Magazine article Montessori Life

Establishing Social Justice through Peace

Magazine article Montessori Life

Establishing Social Justice through Peace

Article excerpt

What an opportunity we will have in New Orleans, at the AMS 2009 Annual Conference, February 26-March 1, and at the Peace Retreat immediately following, March 1-March 4. Each of us will have the chance to participate in the healing process taking place in this city, which has suffered from poverty, corruption, and the events surrounding Hurricane Katrina. As I contemplate my part in weaving a tapestry of support and encouragement for the people of New Orleans, I am moved to dig deeper and become more aware of how the city's residents have been affected physically, mentally, emotionally, and spiritually.

After reading the book, After the Storm: Black Intellectuals Explore the Meaning of Hurricane Katrina, my eyes see more clearly and my heart fills with compassion and love for those so negatively affected by the physical destruction of the hurricane, as well as by the social injustice that occurred once the storm subsided. Thousands of people were stranded, ignored for days in subhuman conditions, sent away to live in unfamiliar cities, and ultimately received little or no government assistance, making it impossible for them to return to rebuild their homes and neighborhoods.

The other side of the coin, however, is the groundswell of support from private citizens and organizations around the world. This is social justice in action, and it offers hope and healing to counterbalance the disillusionment, frustration, and anger the displaced citizens of New Orleans have suffered. Many in our Montessori community contributed to the New Orleans effort and continue to be meaningfully involved in other humanitarian projects throughout the world. It is my belief that with more understanding and a concentrated effort, we as an international Montessori community can do even more than we are now to establish social justice through educating ourselves and our children for peace.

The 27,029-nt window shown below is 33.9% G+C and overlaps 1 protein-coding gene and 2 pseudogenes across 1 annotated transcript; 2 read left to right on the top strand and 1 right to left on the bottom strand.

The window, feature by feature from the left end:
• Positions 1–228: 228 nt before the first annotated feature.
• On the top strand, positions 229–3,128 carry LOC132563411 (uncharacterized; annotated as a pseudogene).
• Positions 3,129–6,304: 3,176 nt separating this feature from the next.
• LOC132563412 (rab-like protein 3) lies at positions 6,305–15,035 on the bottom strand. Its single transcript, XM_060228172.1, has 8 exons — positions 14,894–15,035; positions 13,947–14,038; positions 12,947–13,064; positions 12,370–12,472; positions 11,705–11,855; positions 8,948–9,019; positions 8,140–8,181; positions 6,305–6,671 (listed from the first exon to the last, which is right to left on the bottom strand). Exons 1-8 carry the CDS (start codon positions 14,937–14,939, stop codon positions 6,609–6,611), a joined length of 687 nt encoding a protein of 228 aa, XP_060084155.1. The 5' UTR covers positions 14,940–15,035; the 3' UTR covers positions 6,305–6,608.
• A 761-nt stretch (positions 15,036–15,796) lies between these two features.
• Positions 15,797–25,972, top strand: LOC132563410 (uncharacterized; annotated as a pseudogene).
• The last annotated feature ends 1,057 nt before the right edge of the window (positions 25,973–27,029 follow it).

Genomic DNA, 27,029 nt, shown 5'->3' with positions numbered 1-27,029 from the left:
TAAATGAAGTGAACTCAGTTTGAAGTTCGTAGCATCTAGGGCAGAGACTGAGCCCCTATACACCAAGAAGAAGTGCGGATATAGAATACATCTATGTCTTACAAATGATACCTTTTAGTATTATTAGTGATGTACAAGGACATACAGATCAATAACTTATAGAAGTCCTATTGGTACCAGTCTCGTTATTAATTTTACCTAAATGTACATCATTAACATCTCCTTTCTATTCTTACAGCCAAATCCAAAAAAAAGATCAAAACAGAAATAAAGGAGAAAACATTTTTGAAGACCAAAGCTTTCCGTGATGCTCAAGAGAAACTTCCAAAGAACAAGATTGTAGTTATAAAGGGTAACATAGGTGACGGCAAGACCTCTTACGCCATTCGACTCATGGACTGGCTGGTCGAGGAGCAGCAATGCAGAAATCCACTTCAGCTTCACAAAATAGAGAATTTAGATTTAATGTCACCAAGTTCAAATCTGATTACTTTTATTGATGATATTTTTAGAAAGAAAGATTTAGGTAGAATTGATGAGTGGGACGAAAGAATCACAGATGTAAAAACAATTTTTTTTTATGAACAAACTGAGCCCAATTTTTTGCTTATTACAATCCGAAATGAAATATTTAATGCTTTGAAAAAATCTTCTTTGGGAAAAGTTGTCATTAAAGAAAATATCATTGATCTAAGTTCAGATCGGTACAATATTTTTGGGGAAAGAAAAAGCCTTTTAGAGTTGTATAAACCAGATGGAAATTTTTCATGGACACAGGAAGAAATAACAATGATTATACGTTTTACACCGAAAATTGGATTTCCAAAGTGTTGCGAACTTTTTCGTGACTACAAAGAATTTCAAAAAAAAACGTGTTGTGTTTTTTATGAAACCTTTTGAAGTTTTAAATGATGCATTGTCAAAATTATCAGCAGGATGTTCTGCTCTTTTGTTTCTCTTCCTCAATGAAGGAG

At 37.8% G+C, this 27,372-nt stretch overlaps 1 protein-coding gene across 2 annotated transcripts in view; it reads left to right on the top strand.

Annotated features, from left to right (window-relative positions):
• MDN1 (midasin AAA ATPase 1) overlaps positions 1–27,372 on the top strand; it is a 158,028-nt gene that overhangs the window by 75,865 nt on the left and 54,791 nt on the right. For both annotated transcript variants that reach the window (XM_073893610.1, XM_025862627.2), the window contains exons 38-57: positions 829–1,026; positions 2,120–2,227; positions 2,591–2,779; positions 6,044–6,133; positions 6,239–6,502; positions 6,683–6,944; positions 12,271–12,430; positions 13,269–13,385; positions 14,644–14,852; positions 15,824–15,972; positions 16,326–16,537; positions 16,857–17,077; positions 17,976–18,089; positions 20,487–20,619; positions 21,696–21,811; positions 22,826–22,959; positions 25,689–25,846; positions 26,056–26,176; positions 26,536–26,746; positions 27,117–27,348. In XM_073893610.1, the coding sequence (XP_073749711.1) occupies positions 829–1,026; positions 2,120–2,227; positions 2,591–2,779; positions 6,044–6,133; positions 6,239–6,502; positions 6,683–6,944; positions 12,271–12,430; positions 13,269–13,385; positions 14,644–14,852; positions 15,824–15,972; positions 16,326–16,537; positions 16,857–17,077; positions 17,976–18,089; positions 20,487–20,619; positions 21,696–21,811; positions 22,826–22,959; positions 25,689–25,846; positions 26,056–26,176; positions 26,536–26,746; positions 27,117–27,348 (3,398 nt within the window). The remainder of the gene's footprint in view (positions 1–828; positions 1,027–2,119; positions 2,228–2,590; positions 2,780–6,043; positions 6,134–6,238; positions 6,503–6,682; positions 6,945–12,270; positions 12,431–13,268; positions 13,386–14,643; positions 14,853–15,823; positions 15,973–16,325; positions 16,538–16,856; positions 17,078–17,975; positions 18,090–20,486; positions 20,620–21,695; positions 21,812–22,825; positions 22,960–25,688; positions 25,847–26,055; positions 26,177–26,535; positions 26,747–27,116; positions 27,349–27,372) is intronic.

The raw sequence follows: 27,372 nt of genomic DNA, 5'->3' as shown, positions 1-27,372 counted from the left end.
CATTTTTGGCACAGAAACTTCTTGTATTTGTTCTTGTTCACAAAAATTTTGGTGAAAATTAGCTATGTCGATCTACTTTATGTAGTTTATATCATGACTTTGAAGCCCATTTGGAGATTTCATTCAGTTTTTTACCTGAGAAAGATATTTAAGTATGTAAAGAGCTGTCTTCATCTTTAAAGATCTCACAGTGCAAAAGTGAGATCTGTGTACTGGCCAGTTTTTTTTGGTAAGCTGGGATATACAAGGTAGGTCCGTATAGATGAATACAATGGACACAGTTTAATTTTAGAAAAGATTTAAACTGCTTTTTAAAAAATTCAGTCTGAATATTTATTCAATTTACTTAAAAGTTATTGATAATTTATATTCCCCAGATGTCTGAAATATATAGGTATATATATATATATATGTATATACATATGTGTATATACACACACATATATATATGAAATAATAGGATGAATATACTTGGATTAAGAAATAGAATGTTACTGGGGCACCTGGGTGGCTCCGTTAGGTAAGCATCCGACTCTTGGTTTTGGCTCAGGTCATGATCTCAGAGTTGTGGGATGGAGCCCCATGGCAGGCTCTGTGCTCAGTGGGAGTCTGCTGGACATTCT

Peace and social justice are inextricably linked. I have heard it said that "There can be no peace without social justice," and I have also heard "There can be no social justice without peace." If we focus exclusively on creating social justice and ignore the principles of peace, such as understanding and patience, we create further injustice through our unintentional insensitive actions. On the other hand, if we focus on peace exclusively and ignore inequality and injustice around us, it is impossible to realize a peaceful community.

Recent research done by Linda Groff and Paul Smoker (UNESCO, 1997, pp. 105-109) provides clarity about the interrelationship between social justice and peace. This work suggests that peace can be viewed at six levels: 1) peace as absence of war; 2) peace as a balance of power; 3) peace as organizations doing no harm; 4) peace as no harm done to people; 5) peace as no harm done to the environment; 6) peace as holistic inner and outer peace.

The sixth level of peace is seen as the most comprehensive because other levels are ultimately based on the ability of each individual to be in touch with his spirit of love and compassion. The song "Let There Be Peace on Earth and Let It Begin with Me" reminds us that for there to be lasting peace, it must begin in the heart of each individual. …

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